In the following example we’re building a simple swing application to be installed, updated and launched using getdown.

(more…)

Compiling CoffeeScript with Maven

Friday, May 18th, 2012

CoffeeScript is a neat language that is transcompiled into JavaScript but is more predictable and allows to write the same code with 1/3 fewer lines and of course with a (imho) nicer syntax.

CoffeeScript is nice but a vivid integration into our application build lifecycle with Maven is better  and that is what the following example is all about.

(more…)

Wiring made easy using OSGi Blueprint and Apache Karaf

Monday, April 16th, 2012

The OSGi Blueprint Container specification allows us to use dependency injection in our OSGi environment, declarative import and export of OSGi services, registering lifecycle listeners and wiring dependencies into our services with a few lines of XML code.
In the following tutorial we’re first building an OSGi bundle classical style and afterwards take a trip into the advantages of the Blueprint specification.

Our OSGi container of choice here will be Apache Karaf a lightweight container with a lot of nice features and – of course – blueprint enabled…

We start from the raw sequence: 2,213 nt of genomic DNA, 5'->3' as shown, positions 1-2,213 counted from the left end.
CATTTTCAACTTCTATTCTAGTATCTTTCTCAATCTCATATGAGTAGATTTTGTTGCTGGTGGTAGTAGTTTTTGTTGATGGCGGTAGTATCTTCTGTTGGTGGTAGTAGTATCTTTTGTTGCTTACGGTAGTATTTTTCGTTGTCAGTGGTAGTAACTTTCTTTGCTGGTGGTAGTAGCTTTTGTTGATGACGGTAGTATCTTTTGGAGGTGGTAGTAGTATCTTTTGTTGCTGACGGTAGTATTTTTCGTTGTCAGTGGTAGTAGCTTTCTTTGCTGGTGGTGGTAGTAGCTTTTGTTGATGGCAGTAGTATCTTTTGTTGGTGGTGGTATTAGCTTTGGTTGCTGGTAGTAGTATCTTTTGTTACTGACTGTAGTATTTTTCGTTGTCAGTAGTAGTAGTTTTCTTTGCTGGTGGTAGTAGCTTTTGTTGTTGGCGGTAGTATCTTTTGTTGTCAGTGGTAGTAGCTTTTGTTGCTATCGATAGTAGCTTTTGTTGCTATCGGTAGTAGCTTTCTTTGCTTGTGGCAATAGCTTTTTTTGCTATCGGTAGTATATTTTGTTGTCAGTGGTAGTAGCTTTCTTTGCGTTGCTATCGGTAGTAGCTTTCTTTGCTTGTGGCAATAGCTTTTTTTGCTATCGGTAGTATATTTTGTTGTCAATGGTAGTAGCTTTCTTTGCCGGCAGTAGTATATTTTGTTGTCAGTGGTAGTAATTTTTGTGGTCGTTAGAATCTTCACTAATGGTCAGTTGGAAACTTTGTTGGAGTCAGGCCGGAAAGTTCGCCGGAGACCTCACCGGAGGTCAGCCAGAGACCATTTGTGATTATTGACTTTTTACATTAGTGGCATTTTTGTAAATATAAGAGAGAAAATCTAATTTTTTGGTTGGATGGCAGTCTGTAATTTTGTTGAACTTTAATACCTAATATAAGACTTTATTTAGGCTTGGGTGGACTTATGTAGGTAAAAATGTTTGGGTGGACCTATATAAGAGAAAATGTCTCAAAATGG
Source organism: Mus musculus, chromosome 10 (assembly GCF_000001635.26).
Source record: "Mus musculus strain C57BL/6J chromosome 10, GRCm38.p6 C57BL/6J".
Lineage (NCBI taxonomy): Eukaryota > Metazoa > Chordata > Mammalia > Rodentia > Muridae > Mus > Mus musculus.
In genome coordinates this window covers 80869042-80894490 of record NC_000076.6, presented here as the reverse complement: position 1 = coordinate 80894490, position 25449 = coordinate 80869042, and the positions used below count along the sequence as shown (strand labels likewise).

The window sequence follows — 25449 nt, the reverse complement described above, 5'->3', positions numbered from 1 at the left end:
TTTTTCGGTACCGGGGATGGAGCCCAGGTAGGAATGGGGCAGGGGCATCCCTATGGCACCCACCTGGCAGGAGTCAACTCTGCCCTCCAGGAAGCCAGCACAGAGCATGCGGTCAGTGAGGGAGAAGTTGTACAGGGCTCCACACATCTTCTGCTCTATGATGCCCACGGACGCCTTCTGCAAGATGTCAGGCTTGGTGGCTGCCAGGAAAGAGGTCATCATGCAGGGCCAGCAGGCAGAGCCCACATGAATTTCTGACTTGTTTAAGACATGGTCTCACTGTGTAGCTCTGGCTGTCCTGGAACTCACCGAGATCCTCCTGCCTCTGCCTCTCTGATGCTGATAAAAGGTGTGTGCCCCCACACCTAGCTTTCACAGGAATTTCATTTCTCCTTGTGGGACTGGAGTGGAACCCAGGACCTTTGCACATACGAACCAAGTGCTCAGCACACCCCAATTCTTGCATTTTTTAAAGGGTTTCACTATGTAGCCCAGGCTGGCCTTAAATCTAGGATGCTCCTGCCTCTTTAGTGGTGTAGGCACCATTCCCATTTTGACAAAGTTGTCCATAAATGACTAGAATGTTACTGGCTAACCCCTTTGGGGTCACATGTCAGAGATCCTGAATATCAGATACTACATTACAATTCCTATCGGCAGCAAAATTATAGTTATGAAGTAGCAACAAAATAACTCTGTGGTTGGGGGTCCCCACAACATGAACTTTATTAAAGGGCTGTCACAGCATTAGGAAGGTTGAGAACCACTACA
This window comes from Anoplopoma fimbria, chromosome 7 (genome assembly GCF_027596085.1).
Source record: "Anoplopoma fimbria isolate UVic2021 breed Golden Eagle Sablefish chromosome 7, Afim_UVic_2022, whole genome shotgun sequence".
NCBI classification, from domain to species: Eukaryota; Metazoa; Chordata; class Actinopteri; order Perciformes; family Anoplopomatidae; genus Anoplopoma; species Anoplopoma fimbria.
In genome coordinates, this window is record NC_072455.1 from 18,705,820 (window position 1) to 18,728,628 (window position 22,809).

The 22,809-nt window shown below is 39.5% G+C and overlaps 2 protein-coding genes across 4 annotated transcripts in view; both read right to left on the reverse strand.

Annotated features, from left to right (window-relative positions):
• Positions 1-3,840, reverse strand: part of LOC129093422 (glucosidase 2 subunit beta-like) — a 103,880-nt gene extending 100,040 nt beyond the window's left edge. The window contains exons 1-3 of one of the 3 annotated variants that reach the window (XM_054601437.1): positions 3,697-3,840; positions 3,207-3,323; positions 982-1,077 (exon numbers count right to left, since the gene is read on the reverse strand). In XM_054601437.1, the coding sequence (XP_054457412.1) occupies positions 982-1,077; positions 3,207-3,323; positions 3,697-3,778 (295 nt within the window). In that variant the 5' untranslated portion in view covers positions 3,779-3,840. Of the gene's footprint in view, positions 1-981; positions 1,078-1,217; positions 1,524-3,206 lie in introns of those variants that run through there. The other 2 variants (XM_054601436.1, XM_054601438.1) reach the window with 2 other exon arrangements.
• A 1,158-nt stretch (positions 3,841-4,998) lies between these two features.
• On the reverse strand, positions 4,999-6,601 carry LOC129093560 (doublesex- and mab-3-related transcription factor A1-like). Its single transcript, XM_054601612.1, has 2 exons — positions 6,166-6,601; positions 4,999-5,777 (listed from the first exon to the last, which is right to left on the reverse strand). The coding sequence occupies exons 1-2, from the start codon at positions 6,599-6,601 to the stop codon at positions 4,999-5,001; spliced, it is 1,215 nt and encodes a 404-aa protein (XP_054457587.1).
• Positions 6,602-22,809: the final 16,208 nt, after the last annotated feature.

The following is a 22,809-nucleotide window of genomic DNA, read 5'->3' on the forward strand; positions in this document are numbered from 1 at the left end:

(more…)

Snippet: Mixing Scala, Java in a Maven Project

Friday, March 23rd, 2012

Having just returned from the Atlassian Camp 2012 I just toyed around with Java and Scala and wanted to share the following snippet that demonstrates how to mix code from both languages in a Maven project using the maven-scala-plugin.

(more…)

Selenium WebDriver, Selenium Server and PageObjects by Example

Tuesday, March 6th, 2012

A lot has changed since Selenium RC and WebDriver has given us a new syntax to write tests for our web pages. PageObjects add an abstraction to the pages under test and finally we’re able to programatically start Selenium server instances and use them to run the tests.

In the following tutorial, we’re writing some tests using PageObjects, WebDriver, Selenium Server and finally we’re even taking some screenshots of our tested web pages..

(more…)

Create Mobile Websites using Java Server Faces and PrimeFaces Mobile

Sunday, January 8th, 2012

The more smartphones and tablets are sold the bigger the need for a mobile version of a modern website. PrimeFaces Mobile helps us developers here  and allows us to quickly create mobile websites that display well on an iPhone, Android, Palm, Blackberry, Windows Mobile and others.

In the following tutorial we’re going to create a web application that is using Java Server Faces 2.1, PrimeFaces 3.1 and PrimeFaces Mobile 1.0 and runs on a simple web container like Tomcat or Jetty.